Debate Magazine

Anything You Want

By Stevemiranda

I ordered a book from Amazon last week, and I was just a few dollars short of qualifying for free shipping. So I found another title that looked interesting, and added it to my cart.

It was Anything You Want, by Derek Sivers. It’s a brilliant little book that took me no more than 90 minutes to read.

Sivers started a company back in 1997 called CD Baby that was dedicated to helping independent musicians sell their music. Over the years, the business grew and venture capitalists would call and say, “Do you need capital to grow the business?”

He would tell them he didn’t want to grow the business. In fact, he was having a hard enough time stopping the business from growing. He didn’t really care about the money, he just wanted to help independent musicians sell their music. Of course, when you focus on helping people, the business is going grow.

Derek’s co-workers would tell him the company was losing out on millions of dollars in revenue because he stubbornly insisted on writing all the program code himself instead of outsourcing the work. He writes, “But that was OK with me. I loved the process. I was happy.”

He focused on helping musicians, and so the business kept growing. More investors called, asking if he would sell to them. “No thanks.”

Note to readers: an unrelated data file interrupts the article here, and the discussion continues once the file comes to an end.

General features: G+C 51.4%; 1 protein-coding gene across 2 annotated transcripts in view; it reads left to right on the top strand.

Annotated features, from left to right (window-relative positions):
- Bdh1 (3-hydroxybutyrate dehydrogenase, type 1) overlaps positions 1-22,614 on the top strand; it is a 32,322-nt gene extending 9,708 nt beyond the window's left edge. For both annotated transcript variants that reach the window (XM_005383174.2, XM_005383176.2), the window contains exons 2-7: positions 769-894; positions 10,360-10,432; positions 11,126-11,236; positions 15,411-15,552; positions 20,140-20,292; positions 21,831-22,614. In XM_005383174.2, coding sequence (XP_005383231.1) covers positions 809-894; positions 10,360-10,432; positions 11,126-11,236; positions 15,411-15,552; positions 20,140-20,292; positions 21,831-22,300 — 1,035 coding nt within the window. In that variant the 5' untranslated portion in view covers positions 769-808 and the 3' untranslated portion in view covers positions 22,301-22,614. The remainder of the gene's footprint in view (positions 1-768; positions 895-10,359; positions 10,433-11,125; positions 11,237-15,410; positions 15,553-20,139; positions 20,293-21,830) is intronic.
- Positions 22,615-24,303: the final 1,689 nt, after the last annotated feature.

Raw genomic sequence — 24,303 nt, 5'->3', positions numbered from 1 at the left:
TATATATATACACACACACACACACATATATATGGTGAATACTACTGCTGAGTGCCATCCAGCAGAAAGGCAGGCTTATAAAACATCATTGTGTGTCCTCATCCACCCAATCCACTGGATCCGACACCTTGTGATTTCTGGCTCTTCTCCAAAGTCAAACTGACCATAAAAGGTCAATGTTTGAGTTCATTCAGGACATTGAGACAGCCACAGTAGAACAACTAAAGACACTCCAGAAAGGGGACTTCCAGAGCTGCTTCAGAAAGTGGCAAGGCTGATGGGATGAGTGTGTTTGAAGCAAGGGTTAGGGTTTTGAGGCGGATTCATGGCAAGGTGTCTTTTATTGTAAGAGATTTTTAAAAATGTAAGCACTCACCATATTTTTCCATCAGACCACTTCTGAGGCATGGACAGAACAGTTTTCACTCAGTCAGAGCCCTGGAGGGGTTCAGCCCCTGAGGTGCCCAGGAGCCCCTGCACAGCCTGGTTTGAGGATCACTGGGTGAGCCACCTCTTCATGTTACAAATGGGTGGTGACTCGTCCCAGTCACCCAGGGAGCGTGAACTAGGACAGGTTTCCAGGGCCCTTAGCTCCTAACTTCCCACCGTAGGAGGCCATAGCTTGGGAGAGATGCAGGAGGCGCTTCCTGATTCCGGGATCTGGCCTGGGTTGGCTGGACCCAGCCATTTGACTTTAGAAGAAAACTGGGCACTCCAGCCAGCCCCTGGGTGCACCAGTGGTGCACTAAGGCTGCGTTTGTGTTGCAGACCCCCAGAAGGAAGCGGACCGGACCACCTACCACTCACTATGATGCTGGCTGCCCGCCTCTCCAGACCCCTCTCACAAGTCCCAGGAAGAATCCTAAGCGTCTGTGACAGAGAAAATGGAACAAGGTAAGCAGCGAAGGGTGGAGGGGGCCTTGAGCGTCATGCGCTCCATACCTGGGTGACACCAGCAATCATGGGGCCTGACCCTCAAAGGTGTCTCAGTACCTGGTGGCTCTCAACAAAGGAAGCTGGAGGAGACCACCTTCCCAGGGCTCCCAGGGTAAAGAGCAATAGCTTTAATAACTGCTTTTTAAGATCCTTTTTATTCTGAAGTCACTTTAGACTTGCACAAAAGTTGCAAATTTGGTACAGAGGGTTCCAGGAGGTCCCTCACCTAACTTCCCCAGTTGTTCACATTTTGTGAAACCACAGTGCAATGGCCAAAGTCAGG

Finally, the business grew so big that he stopped enjoying it. He had 100,000 customers and was managing 85 people. It had gotten too big. He decided to sell for $22 million. He put the money in a trust fund that pays him 5 percent per year for the rest of his life. When he dies, all the money will go towards music education. He could have sold for more, he says, but chose the buyer that he felt understood his customers the best.

“It’s not that I’m altruistic,” he writes. “I’m sacrificing nothing. I’ve just learned what makes me happy. And doing it this way made me the happiest.”

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There’s a lesson here, of course. When people challenge themselves to experience real joy, when they reject the path that others tell them they should want, when they pursue things that make them happy—especially when that joy comes from serving others—they often end up doing well for themselves.

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